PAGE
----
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Michael James

Featured Article

Local Pet Hero

A firsthand account of losing — and finding — a beloved pet, with the help of a devoted man.

Last November, a pet owner’s worst nightmare came true for my family. 

Our Lab/Poodle mix, Samantha, ran away from a pet sitter who was watching her over a weekend while my husband and I were away. We flew home immediately and put together a search party, but Samantha was not found for eight full, painful days. 

The pet sitter lived close to the highway, and Samantha was not familiar with her surroundings. While she does have a microchip, her collar had been taken off so there was no way for anyone to know where she belonged or who she belonged to. 

After posting on Facebook that Sammie had gone missing, I began getting an influx of messages recommending a local dog trapper by the name of Michael James. I had no idea what a trapper did or that such a person even existed. But exist he does, and here is the harrowing story of Sammie’s safe return, along with the backstory of how she was found.

Born and raised in West Bloomfield, Michael has always had a passion for saving animals in need. He is the director of Ferndale-based Help Us, Help Them Dog Rescue (; previously called Lending A Helping Paw), and one of only 10 trappers throughout the state. He regularly volunteers across Michigan and fosters and rehabilitates animals in his spare time. 

What Michael taught me was when a dog becomes lost they go into what we call “survival mode," also known as “fight or flight mode.” It’s as if a switch goes off in their head and the dog's mentality is no longer domesticated. Unfortunately, once a dog goes into survival mode, they are no longer the pet you know and love. They now are trying to survive solely on themselves as they revert back to their primal instincts of food/water, safety and shelter. Some dogs go into survival mode immediately while others take longer. Because your lost pet might be in survival mode, Michael suggests specific dos and don’ts when searching for him.

1. Focus on how to approach the situation at hand. Consistency and communication are key. 

2. Create an 11x17 “Lost Dog” poster that states that the dog is missing and is fearful, and not to approach, call out, feed or chase him. In addition to posting the sign in the neighborhood, post the sign and post on the proper channels including: For The Love of Louie on social media; Facebook, including all lost dog and local community forums within a five-mile radius of where he was last seen; Nextdoor neighborhood app. Do not post the dog's name or offer a reward, as you do not want the wrong people going after your dog. Also, you want the dog to leave the area or be chased into oncoming traffic.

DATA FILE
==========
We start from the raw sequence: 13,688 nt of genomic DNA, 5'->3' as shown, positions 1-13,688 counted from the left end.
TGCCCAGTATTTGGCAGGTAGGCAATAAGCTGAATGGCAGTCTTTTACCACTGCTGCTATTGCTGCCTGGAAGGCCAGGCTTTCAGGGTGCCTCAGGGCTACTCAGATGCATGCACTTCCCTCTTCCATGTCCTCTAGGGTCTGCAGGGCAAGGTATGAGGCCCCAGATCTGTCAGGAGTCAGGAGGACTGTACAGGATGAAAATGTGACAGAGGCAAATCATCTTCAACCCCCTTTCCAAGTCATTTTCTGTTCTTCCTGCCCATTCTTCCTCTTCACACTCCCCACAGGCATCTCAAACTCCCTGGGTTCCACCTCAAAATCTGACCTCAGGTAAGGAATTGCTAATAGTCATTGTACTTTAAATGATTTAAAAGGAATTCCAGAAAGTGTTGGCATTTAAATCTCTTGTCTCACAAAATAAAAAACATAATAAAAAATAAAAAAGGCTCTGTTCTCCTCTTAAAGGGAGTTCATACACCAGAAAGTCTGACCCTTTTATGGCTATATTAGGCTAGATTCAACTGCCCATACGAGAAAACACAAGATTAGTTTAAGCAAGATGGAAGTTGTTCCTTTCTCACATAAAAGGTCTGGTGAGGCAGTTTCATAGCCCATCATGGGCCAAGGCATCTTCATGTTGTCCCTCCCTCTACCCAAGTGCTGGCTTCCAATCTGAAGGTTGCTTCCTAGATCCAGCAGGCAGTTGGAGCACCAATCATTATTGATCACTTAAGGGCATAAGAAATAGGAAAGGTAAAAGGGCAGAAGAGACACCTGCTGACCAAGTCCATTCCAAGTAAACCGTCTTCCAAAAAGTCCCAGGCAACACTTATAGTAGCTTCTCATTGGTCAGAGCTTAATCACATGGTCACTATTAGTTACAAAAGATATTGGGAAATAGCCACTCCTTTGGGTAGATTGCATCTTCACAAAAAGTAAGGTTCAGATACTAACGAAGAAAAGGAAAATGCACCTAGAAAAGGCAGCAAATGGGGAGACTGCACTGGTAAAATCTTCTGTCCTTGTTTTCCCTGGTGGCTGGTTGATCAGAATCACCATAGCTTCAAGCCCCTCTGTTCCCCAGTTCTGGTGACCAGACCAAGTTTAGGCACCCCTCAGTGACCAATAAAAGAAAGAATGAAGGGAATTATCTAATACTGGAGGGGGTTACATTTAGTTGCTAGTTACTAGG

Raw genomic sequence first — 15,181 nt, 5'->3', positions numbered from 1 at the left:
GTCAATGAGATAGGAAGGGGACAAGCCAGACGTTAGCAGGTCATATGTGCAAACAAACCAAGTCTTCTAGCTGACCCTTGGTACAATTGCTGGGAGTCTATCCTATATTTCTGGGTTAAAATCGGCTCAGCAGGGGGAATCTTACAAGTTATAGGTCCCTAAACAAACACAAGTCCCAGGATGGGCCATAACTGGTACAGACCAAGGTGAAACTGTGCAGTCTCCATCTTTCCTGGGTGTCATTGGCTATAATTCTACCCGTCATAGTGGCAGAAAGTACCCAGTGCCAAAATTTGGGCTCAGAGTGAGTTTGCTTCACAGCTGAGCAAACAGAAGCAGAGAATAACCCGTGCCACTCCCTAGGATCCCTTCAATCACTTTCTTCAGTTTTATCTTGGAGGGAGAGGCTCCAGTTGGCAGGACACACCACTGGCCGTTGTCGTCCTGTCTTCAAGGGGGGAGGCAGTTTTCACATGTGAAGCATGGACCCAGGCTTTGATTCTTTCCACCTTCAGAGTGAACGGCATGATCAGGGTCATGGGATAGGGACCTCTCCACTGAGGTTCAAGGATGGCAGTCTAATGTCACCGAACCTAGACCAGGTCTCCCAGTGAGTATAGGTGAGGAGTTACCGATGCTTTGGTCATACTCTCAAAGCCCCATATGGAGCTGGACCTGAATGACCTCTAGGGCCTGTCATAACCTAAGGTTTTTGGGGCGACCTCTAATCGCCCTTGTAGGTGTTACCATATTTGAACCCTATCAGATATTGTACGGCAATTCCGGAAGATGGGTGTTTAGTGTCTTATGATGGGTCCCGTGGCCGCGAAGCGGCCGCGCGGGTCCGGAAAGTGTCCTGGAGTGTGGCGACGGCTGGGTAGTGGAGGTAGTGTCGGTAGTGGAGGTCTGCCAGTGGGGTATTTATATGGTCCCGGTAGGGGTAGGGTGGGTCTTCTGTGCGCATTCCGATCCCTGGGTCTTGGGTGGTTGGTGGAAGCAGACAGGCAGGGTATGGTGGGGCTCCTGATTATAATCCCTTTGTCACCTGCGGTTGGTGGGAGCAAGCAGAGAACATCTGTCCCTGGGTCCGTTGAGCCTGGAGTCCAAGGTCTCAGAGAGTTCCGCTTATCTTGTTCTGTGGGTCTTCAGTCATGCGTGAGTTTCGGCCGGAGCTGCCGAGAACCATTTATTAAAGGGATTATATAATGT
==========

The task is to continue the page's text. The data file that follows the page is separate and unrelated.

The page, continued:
3. Let everyone who lives, works or plays in the area, including postal workers, know about the missing pet. 

4. Return to where the pet was last seen with a cellular trail camera, the dog's bed, clothing and scented food to create a feeding station. Set the camera facing the food. 

5. If your pet is microchipped, make sure that all of the information is up to date and that you report the pet as missing to the microchipping company. 

6. Contact local city and county Animal Control, as well as each police station, up to a five-mile radius. 

7. Locate a dog trapper if needed. 

Michael takes time with the family to reassure and gain trust while learning about the dog’s personality and temperament. He’s remained close with more than 90 percent of his rescue families. While word of mouth and Facebook are the main ways to reach him, he does take on referrals and many other cases where other dog trappers have failed or in conjunction with them. He does not charge for his advice and/or services, but welcomes donations to his dog rescue. 

I can’t say enough about getting to know him. It was a miracle that he found Samantha, along with more than 500 lost and/or stray, fearful dogs. It takes a special person to do what he does and he does it purely out of the goodness of his heart. 

Hopefully, none of you will ever have to endure such a nightmare. But if you do, I hope this information will be helpful in bringing your beloved pet home.

  • The author's dog, Samantha. Photo by Ron Lieberman
  • Michael James